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Anthony CoburnBorn: Sat 10th December 1927
Died: Thu 28th April 1977 (age: 49)
Anthony Coburn was an Australian television writer and producer, who wrote the first ever episode of Doctor Who.
Coburn spent much of his professional career living and working in the United Kingdom. He moved to the UK in the 1950s, where he joined the staff of BBC Television.
It was while working as a staff writer for the BBC in 1963 that he became involved in the early development of the science-fiction series Doctor Who. He liaised closely with the series' first Story Editor, David Whitaker, on establishing the format and characters of the show, which had been initiated by various BBC drama executives before being handed on to the new production team.
It is believed to have been Coburn's idea for the TARDIS to externally resemble a police box, the thought apparently having come to him after taking a walk near his office and spotting such a box on the street. It was also his idea for the Doctor's travelling companion, Susan, to be his granddaughter, as he was disturbed by the possible sexual connotations of an old man travelling with an unrelated teenager.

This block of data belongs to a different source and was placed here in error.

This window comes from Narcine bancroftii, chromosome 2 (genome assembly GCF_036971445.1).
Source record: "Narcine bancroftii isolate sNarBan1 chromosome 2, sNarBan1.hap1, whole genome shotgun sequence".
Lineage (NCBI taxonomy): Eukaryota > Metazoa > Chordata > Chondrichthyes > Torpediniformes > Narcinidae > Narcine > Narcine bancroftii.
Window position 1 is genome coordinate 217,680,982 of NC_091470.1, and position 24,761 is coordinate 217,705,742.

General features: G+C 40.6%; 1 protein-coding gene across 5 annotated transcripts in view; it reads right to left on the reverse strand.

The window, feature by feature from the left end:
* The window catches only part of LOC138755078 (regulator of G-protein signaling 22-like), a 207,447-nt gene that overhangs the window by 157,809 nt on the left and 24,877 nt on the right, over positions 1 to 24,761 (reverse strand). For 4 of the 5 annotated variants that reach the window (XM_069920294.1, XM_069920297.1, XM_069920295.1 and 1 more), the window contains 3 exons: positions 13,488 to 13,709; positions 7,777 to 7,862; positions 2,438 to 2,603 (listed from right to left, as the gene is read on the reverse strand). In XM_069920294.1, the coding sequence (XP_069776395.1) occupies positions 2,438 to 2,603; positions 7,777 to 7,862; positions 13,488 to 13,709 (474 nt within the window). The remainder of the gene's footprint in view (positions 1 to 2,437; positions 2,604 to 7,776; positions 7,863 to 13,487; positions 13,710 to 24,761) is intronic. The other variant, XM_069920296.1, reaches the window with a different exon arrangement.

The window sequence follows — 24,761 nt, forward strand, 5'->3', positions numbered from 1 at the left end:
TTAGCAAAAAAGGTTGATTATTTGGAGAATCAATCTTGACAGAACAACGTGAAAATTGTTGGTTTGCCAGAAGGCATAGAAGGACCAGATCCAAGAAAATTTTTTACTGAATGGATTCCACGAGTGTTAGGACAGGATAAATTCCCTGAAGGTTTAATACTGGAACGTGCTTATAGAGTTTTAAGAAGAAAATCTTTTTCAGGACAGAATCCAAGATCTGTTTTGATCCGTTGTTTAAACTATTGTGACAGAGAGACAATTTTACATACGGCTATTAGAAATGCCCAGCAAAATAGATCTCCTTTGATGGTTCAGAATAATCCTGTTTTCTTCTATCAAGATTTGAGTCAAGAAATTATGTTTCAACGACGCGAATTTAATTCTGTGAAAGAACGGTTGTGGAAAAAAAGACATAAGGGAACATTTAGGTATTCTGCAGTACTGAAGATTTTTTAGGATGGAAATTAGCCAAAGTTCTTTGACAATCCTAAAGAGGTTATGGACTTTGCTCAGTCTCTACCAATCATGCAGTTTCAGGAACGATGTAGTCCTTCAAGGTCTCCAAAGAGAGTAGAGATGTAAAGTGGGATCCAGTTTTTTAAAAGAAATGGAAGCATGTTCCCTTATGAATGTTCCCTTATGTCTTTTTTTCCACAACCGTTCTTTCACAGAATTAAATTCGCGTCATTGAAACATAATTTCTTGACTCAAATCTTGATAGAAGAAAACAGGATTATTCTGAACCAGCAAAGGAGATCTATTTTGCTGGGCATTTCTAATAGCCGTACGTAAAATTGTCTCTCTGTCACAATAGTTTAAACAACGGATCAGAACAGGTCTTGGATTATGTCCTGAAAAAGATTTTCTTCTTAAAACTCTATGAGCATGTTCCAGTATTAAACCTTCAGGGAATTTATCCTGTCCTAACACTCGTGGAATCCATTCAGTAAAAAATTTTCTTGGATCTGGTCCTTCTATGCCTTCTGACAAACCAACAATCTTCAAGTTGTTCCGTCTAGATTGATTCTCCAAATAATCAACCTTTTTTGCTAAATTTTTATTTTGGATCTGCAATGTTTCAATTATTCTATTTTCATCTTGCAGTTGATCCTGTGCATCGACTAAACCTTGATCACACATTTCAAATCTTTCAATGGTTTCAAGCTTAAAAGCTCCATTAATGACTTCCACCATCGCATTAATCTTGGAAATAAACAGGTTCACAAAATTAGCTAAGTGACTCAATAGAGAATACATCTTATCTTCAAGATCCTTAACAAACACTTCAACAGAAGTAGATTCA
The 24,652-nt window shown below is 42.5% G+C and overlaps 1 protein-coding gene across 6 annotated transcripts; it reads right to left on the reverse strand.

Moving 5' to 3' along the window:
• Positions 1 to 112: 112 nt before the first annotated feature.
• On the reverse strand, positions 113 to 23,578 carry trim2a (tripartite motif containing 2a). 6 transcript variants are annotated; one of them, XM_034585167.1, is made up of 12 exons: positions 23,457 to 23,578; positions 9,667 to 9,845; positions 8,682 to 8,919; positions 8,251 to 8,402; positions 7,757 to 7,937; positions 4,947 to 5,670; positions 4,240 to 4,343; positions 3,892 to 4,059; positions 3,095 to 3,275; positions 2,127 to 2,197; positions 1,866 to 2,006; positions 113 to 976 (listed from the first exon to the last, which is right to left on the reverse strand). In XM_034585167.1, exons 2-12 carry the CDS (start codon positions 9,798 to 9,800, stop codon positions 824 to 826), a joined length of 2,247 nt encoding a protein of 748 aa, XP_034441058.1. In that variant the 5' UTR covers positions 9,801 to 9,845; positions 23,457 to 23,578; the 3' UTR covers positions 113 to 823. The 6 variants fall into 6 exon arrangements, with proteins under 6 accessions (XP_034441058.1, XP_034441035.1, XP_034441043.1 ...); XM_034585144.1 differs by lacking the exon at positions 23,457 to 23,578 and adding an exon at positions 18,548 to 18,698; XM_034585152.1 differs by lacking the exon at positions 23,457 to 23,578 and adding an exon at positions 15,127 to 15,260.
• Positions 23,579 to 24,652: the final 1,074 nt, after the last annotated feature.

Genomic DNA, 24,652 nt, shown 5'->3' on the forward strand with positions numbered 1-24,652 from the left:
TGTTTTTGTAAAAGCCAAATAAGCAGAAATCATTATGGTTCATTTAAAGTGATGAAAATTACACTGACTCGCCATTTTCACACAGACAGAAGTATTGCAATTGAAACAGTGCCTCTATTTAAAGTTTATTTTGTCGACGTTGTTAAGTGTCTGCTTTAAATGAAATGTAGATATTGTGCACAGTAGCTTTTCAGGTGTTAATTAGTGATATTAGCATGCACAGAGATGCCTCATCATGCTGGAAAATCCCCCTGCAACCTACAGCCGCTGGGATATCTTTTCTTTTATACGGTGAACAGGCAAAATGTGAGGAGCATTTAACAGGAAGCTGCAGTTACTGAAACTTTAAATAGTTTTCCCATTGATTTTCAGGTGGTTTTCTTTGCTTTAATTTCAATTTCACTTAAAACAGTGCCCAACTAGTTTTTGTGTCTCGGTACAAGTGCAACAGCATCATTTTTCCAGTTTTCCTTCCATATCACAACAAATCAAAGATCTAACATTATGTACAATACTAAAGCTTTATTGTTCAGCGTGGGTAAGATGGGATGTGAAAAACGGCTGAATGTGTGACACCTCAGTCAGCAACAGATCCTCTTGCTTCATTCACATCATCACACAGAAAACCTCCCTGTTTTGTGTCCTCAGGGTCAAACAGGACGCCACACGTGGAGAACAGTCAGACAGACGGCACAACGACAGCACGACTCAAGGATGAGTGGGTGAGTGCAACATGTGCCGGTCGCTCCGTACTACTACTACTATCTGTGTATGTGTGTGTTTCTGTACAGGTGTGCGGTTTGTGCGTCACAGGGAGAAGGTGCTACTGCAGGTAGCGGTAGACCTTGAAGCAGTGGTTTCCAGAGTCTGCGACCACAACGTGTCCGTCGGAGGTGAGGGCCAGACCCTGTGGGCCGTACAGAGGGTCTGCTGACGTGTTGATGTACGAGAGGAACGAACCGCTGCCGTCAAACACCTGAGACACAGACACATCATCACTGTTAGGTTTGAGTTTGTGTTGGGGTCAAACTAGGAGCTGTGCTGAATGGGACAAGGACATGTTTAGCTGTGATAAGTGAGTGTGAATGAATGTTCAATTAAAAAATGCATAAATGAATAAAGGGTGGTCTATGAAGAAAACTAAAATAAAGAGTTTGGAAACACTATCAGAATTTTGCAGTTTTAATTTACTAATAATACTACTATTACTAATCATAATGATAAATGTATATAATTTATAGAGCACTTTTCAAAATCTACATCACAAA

Coburn wrote two full serials for the programme, An Unearthly Child and The Robots. Only An Unearthly Child was produced and it was the first ever Doctor Who serial to be made, despite both Coburn and the production team's misgivings about its prehistoric settings. The Robots was continually delayed and put back in production order, and then finally rejected — following this, Coburn severed his links with the show.
Coburn died in 1977 of a heart attack while preparing to take over as producer of the long-running BBC police drama series Z-Cars.